FLOWER CROWNS AND THE PUNCH OF PROTEST (PART 3)
IN A 3-PART SERIES, WE TALK TO WOMEN ABOUT HOW ACTIVISM AND FASHION HAVE CHANGED SINCE THE COUNTER-CULTURE OF THE ‘60S AND ‘70S — AND WHAT THEY’VE LEARNED OVER THE YEARS
By Genevieve Finn
10 • 28 • 2018
Clothing is semiotic.
When President Obama eased the U.S embargo on Cuba in 2014, tropical prints and Cuban-inspired silhouettes filled the following New York Fashion Week. During the 2008 economic recession, workwear’s turn on the trend cycle illuminated an American yearning for a time when unemployment wasn’t a national blight. Now, I see ‘60s and ‘70s-inspired fashion everywhere: floral dresses on campus, fur-trimmed coats on runways, bell bottoms in my own closet. Why?
I see major parallels between today’s events and the most iconic moments of the ‘60s and ‘70s. Women’s March Instagram posts mirror vintage photos of Vietnam War Protests; the Parkland High School activists of last Spring have used their voices similarly to the youth of yesteryear; a sexuality-related revolution seems to be under way, though this time it might be a reckoning of sexual harassment and a wider acceptance of LGBTQ+, as opposed to the more general Free Love Movement of past countercultures.
Curious as to if those who actually lived through the ‘60s and ‘70s are seeing it too, I interviewed three very fascinating, very different women on what has changed and what remains – or rather, what has reawoken – between the era of their twenties and this current one. Did people really wear flower crowns and hair down to their waists? Were people really doing as many drugs and having as much sex as we’ve been told in school? Have we leapt forward in gender equality? Is the punch of protest still as potent? Leslie Ayvazian, an NYC-based playwright and professor, Jesse Cool, a Bay Area-based pioneer of the “slow food” movement, and Gerry Fleuriet, a Texas-based community organizer and homemaker, generously enlightened me:
Gerry Fleuriet was born and raised in Harlingen, Texas. She graduated from college in 1965, married her high school sweetheart ten days later, and began a life revolving around family and community service. Though she lived in several cities up and down the Eastern Seaboard – along the way earning a Vanderbilt teaching degree, helping to create an arts and education festival (RioFest) for 43,000 people, and developing South Texas’ still-in-existence Emergency Medical Service – Gerry now lives contentedly with her husband in her long-time home back in Harlingen.
What did your life look like during the ‘70s? Were you happy?
I was 28 in 1970. I was very happy. I felt very grateful to have the loving parents and grandparents I’d grown up around in Harlingen. I’d married the man I was in first grade with. He’d moved away and come back, and we were high school sweethearts. We still have a photo from first grade together where my arm is around him.
He was in the military during the Vietnam War, but he was on the East Coast, in Norfolk, Virginia. He had a naval scholarship to Vanderbilt. Had we been stationed on the West Coast and gone to Vietnam ... He was a young naval officer, and frankly, the percentage of his age group (the first and second lieutenants) that survived Vietnam was not great. I was very grateful we were on the East Coast, in a safe place. It was a time of angst, but we were cosseted in a soft and secure landing, far more than many in our circumstance. It was a good time, a positive time for us personally.
The ‘70s were about coming-of-age, for us; we were beginning our family. I was at Peabody College, which is now the College of Education for Vanderbilt, which at that time was ranked second only to Columbia as a school of education. We just enjoyed being grown ups and doing our own thing.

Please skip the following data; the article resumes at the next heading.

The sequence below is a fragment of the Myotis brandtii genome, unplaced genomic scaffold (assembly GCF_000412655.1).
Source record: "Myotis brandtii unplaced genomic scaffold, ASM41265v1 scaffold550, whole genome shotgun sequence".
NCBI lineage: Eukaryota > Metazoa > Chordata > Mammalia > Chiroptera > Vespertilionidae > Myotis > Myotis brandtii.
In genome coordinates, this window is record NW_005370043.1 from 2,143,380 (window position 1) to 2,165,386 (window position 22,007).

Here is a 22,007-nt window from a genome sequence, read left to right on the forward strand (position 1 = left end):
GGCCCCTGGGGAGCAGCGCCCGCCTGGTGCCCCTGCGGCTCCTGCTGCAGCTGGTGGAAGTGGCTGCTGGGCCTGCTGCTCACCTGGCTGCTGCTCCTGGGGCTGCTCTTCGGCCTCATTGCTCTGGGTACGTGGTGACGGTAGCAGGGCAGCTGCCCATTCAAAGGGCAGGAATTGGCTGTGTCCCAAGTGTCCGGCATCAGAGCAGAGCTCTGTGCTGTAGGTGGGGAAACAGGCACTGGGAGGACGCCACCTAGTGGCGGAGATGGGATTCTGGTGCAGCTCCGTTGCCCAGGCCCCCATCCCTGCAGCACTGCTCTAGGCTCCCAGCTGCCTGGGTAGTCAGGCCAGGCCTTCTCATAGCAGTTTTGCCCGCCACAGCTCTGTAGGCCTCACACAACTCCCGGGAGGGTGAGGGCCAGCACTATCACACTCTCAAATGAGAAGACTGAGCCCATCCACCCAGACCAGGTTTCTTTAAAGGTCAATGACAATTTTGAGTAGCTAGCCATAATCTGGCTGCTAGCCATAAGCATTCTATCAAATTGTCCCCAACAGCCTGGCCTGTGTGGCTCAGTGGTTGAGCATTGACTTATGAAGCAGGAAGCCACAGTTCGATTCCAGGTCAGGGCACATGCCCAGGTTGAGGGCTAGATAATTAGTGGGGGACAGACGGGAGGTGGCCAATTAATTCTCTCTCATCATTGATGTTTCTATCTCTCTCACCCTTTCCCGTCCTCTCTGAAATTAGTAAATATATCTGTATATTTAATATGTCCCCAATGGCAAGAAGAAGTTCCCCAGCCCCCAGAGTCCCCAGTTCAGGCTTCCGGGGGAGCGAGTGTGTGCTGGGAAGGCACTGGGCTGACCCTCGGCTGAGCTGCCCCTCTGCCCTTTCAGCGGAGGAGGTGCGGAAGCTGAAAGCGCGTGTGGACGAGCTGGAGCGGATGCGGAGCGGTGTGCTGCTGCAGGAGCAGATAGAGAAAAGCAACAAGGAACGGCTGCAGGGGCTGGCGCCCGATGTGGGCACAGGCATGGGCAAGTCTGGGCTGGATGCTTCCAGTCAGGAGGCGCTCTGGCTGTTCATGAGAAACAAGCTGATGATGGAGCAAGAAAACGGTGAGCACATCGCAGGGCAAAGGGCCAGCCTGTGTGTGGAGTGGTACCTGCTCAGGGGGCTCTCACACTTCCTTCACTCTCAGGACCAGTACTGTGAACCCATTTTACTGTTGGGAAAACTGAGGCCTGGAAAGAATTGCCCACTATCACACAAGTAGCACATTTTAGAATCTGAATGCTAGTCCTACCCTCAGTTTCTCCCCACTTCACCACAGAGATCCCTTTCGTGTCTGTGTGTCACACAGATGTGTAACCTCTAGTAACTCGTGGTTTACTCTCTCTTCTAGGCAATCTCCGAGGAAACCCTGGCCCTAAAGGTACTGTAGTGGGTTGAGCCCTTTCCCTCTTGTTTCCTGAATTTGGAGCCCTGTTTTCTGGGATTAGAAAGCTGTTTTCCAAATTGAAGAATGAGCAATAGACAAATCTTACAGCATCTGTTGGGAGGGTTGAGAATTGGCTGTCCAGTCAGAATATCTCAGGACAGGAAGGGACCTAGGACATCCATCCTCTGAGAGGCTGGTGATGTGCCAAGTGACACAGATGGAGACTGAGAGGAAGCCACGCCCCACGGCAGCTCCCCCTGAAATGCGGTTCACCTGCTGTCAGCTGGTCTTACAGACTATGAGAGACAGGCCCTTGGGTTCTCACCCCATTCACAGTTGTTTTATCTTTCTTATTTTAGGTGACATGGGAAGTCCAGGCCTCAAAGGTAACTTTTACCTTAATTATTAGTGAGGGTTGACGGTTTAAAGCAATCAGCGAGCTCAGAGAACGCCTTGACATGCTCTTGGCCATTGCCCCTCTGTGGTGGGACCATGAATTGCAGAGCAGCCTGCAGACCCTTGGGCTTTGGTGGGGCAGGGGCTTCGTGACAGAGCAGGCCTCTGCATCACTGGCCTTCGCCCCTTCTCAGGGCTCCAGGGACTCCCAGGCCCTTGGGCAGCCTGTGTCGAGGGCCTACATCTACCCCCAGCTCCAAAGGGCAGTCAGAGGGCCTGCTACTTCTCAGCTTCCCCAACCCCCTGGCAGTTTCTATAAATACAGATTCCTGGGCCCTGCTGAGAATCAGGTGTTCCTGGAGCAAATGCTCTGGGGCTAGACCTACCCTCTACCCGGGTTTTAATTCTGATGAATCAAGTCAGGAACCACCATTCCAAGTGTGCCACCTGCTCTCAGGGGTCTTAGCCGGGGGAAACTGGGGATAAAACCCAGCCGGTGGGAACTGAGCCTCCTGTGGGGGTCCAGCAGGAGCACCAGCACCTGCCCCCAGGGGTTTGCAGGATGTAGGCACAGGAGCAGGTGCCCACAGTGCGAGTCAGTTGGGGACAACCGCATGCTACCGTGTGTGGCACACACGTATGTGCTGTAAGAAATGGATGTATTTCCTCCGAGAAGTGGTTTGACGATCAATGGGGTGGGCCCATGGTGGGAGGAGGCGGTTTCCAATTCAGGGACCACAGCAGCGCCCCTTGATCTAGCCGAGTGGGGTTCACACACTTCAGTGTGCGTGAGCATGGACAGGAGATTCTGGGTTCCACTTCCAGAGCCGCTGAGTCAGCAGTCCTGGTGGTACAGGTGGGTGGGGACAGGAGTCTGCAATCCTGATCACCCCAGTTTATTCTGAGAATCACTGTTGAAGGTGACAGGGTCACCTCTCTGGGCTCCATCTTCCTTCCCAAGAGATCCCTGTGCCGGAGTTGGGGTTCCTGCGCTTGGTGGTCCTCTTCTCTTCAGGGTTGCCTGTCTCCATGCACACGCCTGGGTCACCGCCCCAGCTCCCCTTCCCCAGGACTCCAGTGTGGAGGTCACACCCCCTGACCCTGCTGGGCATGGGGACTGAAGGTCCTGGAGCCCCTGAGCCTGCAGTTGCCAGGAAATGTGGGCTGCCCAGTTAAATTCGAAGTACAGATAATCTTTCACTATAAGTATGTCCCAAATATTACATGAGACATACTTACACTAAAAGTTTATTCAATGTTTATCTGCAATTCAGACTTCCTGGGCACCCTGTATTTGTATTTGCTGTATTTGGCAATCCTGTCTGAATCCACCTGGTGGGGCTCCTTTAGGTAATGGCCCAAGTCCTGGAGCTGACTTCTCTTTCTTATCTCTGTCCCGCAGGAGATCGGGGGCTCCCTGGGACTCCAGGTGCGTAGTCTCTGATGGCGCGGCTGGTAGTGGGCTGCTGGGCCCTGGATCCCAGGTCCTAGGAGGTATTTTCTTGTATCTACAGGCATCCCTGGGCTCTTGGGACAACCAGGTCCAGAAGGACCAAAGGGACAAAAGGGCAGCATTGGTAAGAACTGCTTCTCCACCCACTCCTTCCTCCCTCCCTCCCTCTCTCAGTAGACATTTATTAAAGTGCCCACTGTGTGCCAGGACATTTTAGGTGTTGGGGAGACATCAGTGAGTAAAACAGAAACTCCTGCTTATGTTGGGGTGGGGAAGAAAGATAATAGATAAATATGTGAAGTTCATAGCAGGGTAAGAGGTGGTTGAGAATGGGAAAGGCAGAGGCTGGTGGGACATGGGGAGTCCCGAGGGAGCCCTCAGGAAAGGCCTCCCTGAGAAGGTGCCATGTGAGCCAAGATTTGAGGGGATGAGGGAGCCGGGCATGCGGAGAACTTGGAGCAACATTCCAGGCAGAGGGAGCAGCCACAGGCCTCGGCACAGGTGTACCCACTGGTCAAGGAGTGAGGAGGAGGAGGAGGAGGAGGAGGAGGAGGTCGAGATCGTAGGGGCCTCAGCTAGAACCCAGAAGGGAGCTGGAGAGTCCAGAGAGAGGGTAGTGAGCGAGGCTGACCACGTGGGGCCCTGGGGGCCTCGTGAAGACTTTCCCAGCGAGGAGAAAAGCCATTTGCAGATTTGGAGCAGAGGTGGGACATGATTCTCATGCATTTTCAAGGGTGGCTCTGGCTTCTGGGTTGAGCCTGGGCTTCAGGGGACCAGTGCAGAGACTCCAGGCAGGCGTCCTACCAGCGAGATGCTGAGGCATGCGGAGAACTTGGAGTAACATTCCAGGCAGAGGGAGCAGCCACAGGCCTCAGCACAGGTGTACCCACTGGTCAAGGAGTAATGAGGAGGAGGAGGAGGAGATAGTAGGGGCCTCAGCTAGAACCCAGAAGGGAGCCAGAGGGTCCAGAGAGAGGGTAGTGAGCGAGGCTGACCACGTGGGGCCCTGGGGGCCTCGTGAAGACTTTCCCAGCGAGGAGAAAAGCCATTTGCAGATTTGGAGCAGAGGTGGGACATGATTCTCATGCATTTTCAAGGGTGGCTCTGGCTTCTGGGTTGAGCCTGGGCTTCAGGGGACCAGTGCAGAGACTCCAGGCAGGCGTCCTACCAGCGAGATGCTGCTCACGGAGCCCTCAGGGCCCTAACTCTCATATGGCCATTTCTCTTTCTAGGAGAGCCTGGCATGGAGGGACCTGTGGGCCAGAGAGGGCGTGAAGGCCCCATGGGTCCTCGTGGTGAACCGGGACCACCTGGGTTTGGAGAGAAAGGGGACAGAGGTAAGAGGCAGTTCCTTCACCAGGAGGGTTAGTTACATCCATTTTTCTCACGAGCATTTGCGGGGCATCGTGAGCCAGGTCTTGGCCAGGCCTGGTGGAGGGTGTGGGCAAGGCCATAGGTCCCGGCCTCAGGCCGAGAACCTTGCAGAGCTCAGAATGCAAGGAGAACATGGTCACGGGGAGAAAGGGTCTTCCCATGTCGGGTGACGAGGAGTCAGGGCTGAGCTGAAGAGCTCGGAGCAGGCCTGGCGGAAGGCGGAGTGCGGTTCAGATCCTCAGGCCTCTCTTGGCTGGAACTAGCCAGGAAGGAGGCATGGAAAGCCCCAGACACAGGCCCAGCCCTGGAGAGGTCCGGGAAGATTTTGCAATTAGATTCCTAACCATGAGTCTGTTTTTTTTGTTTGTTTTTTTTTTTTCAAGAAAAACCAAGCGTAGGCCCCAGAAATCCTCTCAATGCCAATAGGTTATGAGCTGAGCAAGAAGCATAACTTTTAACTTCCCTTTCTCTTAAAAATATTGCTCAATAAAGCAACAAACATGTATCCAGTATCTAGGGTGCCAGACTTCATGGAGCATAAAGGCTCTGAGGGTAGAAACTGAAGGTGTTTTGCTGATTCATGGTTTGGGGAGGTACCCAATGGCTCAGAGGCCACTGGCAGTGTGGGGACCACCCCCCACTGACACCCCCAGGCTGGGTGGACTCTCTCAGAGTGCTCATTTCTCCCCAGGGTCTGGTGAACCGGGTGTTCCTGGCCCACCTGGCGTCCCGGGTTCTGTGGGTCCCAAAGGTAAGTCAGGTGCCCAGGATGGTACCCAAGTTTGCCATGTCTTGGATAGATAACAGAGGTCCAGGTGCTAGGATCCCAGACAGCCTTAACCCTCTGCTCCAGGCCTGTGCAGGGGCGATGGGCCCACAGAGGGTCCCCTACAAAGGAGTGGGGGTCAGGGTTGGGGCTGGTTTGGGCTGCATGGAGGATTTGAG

I was deeply grateful that my husband was then able to go to Harvard Law. We met some extraordinary young families there. It was a time of challenge, academically, for him. It was new for us to be in the Boston area, and then in Houston -- places we’d never lived before! It was a time of transition.
Then we came home. That was actually the greatest challenge for me, coming back. I had loved growing up here [in Harlingen], but having left, I really felt like I’d come out of a cocoon, that I was a butterfly now and had some freedom. When we came home, the great joy was being with mother and daddy. Mother was extremely ill. She had advanced emphysema. We bought a home right around the corner and spent every moment we possibly could with her. We were able to give the children and her the gift of time together. People were surprised at our coming home, knowing the opportunities my husband would have had other places. But it was the right decision for us. I felt really shoved back into the cocoon for a while, until I found my footing.
I found my place in Harlingen through volunteer work. Our community had a wonderful group of women, most of us not working outside of the home. These were very talented women who could’ve been running corporations. They were wives and mothers, and how they were spending their time was by helping this community get on its feet, bringing in some serious cultural things, improving the education system, working as volunteers in the healthcare system.
In the ‘70s, I was involved in helping create an Arts Festival for 43,000 people. These were women just doing this, and they became my closest friends. We established the first real EMS system, regionally, going from a profit service. The medical community learned a lot from Vietnam, including the delivery of emergency care, and so the doctors came to some of us and said, “We can keep people alive if we can get them alive to the hospital.” I worked with a group of doctors and volunteers. We were able to establish a regional system, South Texas Emergency Medical System, and it became one of the outstanding EMSs in the state, and here we are 25 miles from the Mexican border.
Sometimes in smaller communities, you can make a greater difference. I love Boston, but I always felt like Boston did not need me, and ditto for Houston. But Harlingen did. It needed all of us. Part of our goal in creating the Arts Festival was that we needed to pull this community together. We wanted to create something that was not only for the entire community, but would require volunteers from throughout it so we’d have to work together and reach out. We had over 1,000 volunteers, we all worked together, and that goal was accomplished. The festival went for 30 years. We were able to do these things -- and these were women during the ‘70s!
When we talk about women who stayed at home, I think there’s a misunderstanding about what some of them were doing. They were creating community within their communities. I’ve been on the school board for 23 years and I’ve watched how strong leadership changes everything. The ‘70s were marked by that strong volunteer effort of women, many of whom were stay-at-home moms and wives, the impact of which in this community is immeasurable to this day.